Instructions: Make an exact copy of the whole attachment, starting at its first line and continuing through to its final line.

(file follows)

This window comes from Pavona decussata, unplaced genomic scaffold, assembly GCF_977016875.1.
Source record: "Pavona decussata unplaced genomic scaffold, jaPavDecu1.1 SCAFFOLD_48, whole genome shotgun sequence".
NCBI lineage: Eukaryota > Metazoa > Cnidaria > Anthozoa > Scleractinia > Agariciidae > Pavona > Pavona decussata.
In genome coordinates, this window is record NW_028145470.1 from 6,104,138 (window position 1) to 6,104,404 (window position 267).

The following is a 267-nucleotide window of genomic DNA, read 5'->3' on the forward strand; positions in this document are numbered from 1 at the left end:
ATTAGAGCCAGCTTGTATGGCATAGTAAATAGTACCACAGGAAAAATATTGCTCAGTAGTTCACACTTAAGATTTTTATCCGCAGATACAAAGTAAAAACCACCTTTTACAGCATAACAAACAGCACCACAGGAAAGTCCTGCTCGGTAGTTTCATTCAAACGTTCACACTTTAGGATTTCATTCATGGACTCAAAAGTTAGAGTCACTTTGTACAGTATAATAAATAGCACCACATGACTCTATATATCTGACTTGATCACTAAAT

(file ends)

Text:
This window comes from Pavona decussata, unplaced genomic scaffold, assembly GCF_977016875.1.
Source record: "Pavona decussata unplaced genomic scaffold, jaPavDecu1.1 SCAFFOLD_48, whole genome shotgun sequence".
NCBI lineage: Eukaryota > Metazoa > Cnidaria > Anthozoa > Scleractinia > Agariciidae > Pavona > Pavona decussata.
In genome coordinates, this window is record NW_028145470.1 from 6,104,138 (window position 1) to 6,104,404 (window position 267).

The following is a 267-nucleotide window of genomic DNA, read 5'->3' on the forward strand; positions in this document are numbered from 1 at the left end:
ATTAGAGCCAGCTTGTATGGCATAGTAAATAGTACCACAGGAAAAATATTGCTCAGTAGTTCACACTTAAGATTTTTATCCGCAGATACAAAGTAAAAACCACCTTTTACAGCATAACAAACAGCACCACAGGAAAGTCCTGCTCGGTAGTTTCATTCAAACGTTCACACTTTAGGATTTCATTCATGGACTCAAAAGTTAGAGTCACTTTGTACAGTATAATAAATAGCACCACATGACTCTATATATCTGACTTGATCACTAAAT